One recent study by the Virginia Tech Transportation Institute demonstrated that texting while driving increases a driver's collision risk 23-fold. "In addition, the U.S. Department of Transportation's National Highway Traffic Safety Administration, as well as a study published by University of Utah psychologists, found that hands-free use of cell phones was no safer than handheld use. The studies concluded that the distracting effects of phone conversation are not mitigated by the use of hands-free devices."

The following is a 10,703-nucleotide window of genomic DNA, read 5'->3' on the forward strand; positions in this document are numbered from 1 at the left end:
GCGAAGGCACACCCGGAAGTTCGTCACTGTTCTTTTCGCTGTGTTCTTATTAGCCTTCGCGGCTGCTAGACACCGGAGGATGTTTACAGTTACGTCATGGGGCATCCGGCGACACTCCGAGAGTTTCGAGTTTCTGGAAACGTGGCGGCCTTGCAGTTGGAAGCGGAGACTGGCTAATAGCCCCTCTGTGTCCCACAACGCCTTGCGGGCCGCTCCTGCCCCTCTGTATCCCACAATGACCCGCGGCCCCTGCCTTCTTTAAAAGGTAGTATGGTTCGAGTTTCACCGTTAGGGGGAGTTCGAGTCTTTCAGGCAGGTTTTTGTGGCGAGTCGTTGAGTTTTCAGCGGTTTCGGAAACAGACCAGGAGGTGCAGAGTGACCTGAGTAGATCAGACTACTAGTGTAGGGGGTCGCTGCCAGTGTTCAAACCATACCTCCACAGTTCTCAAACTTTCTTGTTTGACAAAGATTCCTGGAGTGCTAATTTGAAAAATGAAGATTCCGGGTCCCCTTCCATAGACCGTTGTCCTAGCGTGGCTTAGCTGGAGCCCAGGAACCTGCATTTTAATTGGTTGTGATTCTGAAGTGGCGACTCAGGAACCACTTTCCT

After publishing the rule amendments and prior to the December public hearing, the TLC concluded a number of meetings with leaders from various industry groups representing Taxicab, Livery, Black Car and Limousine businesses. Based on those meetings, the Commission concluded that: "Unlike the taxicab, paratransit and commuter van industries, the for-hire industries rely on in-vehicle communications to operate their businesses, and that the imposition on those industries of a requirement that the use of electronic devices must be deferred until the vehicle is standing or parked would substantially impair the operation of those businesses. Furthermore, staff research indicates that short, simple conversations regarding specific issues, such as vehicle dispatch, do not adversely affect the driver's ability to maintain road position (Briem & Hedman, Behavioral Effects of Mobile Phone Use During Simulated Driving, 1995; Rakauskas, Gugerty & Ward, Effects of a Naturalistic Cell Phone Conversations on Driving Performance, 2004). Other studies have shown that listening to verbal material, by itself, does not interfere with a driver's safe operation of the vehicle (Strayer & Johnston, Dual-Task Studies of Simulated Driving and Conversing on a Cellular Telephone, 2001). The scientific literature distinguishes such communications from conversations of greater duration and intensity, which dangerously distract drivers and slow their reaction times, whether the conversation is conducted by handheld or hands-free device.